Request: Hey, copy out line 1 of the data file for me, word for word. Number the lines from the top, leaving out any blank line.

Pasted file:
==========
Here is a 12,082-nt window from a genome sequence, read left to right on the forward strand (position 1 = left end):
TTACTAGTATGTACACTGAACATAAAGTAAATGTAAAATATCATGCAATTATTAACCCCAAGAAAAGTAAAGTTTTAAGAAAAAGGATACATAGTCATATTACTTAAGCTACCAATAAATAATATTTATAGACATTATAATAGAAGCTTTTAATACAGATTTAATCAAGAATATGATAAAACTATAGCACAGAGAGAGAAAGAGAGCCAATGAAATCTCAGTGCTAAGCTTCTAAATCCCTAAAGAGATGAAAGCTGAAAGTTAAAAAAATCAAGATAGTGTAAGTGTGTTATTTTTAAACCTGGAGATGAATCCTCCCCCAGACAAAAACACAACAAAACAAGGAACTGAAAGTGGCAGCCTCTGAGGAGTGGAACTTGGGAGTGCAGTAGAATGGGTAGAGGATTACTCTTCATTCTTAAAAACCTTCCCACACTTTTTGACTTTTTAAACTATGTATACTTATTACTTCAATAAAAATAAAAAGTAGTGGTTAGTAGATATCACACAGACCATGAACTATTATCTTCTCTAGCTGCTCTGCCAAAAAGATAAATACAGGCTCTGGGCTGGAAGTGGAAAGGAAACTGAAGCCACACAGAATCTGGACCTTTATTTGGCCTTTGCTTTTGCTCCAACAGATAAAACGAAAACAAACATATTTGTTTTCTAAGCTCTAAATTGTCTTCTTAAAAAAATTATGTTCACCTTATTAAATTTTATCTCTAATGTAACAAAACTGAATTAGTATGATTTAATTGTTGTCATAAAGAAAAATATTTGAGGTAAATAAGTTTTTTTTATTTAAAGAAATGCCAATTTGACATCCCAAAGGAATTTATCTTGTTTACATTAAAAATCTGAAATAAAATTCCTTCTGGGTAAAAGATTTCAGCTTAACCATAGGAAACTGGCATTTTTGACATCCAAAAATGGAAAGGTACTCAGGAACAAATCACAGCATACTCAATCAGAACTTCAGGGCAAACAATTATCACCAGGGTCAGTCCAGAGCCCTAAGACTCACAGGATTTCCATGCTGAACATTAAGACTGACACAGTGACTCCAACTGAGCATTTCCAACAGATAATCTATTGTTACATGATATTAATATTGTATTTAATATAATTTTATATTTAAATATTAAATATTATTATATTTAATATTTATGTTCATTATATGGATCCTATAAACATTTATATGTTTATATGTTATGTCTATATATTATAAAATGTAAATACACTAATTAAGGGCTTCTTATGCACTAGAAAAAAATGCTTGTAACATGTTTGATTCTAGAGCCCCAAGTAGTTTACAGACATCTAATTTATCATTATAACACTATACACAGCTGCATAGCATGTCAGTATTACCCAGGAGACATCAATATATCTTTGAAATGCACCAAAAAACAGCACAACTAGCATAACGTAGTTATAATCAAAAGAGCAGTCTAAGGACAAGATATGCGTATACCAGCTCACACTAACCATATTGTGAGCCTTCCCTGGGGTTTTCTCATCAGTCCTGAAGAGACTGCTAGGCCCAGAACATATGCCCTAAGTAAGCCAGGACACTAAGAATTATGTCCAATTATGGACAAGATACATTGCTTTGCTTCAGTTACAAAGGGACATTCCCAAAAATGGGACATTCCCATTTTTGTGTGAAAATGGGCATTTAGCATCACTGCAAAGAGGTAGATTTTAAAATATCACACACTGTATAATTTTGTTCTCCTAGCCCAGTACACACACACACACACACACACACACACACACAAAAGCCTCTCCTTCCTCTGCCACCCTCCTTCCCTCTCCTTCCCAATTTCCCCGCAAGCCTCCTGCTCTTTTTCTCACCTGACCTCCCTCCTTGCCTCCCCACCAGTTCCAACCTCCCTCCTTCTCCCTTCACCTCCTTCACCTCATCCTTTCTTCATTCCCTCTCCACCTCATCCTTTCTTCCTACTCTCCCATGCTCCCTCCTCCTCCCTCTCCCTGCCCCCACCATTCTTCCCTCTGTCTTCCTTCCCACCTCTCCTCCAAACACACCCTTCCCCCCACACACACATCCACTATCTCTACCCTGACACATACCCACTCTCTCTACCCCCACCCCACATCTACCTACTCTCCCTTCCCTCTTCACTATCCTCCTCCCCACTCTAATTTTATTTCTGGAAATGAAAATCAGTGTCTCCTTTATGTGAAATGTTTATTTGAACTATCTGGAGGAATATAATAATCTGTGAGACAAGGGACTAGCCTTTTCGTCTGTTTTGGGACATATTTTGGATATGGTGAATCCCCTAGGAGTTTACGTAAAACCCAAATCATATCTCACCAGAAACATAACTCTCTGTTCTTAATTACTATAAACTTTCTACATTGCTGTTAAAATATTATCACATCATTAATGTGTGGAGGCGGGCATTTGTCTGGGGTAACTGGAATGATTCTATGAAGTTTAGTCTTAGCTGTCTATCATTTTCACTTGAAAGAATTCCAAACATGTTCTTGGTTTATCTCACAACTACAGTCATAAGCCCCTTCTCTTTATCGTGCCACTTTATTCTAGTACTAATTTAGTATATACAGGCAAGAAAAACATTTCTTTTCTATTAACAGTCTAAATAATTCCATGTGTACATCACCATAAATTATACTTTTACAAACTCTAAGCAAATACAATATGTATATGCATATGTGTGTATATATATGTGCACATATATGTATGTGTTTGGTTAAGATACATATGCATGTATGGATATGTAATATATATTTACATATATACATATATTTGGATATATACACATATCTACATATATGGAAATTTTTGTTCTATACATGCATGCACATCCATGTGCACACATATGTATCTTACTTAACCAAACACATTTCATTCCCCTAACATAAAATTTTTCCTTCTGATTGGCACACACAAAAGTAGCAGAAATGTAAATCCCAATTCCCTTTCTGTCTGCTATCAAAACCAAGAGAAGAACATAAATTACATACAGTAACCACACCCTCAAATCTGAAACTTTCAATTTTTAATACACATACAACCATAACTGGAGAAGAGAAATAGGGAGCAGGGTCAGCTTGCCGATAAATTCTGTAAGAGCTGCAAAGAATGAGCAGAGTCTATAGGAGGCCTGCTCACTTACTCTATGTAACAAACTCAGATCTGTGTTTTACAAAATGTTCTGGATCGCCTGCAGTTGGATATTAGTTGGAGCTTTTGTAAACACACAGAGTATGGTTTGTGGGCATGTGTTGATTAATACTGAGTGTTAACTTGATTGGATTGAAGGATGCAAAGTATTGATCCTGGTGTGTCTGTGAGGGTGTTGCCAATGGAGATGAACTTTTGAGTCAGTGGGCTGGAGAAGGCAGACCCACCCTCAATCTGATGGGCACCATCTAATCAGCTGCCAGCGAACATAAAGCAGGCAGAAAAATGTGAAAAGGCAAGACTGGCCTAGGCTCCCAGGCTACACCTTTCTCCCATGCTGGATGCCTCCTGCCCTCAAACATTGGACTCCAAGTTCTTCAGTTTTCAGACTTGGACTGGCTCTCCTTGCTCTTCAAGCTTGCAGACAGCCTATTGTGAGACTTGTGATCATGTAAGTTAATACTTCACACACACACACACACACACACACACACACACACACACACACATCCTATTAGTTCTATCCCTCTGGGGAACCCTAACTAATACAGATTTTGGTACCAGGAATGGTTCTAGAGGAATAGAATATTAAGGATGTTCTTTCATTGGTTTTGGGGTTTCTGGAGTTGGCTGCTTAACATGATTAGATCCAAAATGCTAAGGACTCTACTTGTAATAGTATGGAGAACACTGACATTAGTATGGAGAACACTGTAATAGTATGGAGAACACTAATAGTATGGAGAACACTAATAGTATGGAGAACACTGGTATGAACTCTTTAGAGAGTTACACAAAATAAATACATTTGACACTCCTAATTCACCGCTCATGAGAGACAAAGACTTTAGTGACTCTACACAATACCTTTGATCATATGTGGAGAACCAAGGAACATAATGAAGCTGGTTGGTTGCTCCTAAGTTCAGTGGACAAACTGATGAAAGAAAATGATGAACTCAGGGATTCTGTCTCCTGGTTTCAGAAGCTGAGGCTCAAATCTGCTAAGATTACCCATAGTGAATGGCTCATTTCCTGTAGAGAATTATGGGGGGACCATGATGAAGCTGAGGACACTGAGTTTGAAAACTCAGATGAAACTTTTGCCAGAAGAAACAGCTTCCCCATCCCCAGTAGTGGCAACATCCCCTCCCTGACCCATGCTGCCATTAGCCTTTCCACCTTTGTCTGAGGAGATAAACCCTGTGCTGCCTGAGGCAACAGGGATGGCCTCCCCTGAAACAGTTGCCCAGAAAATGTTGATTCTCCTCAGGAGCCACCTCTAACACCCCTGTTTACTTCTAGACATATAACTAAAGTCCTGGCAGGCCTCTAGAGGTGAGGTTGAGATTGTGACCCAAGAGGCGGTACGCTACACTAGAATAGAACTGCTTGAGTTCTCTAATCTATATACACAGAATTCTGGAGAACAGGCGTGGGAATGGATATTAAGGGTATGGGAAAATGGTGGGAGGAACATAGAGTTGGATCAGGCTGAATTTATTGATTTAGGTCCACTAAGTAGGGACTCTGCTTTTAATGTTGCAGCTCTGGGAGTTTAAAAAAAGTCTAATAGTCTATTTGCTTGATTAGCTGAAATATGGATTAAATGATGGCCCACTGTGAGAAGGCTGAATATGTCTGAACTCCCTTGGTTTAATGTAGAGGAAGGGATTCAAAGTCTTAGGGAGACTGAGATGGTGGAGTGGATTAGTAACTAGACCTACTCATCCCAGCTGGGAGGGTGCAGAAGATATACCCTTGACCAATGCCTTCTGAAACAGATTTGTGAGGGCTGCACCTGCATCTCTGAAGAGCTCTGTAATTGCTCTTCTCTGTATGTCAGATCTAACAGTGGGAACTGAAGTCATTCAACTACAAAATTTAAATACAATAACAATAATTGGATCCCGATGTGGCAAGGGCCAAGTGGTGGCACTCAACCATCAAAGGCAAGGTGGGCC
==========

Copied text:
Here is a 12,082-nt window from a genome sequence, read left to right on the forward strand (position 1 = left end):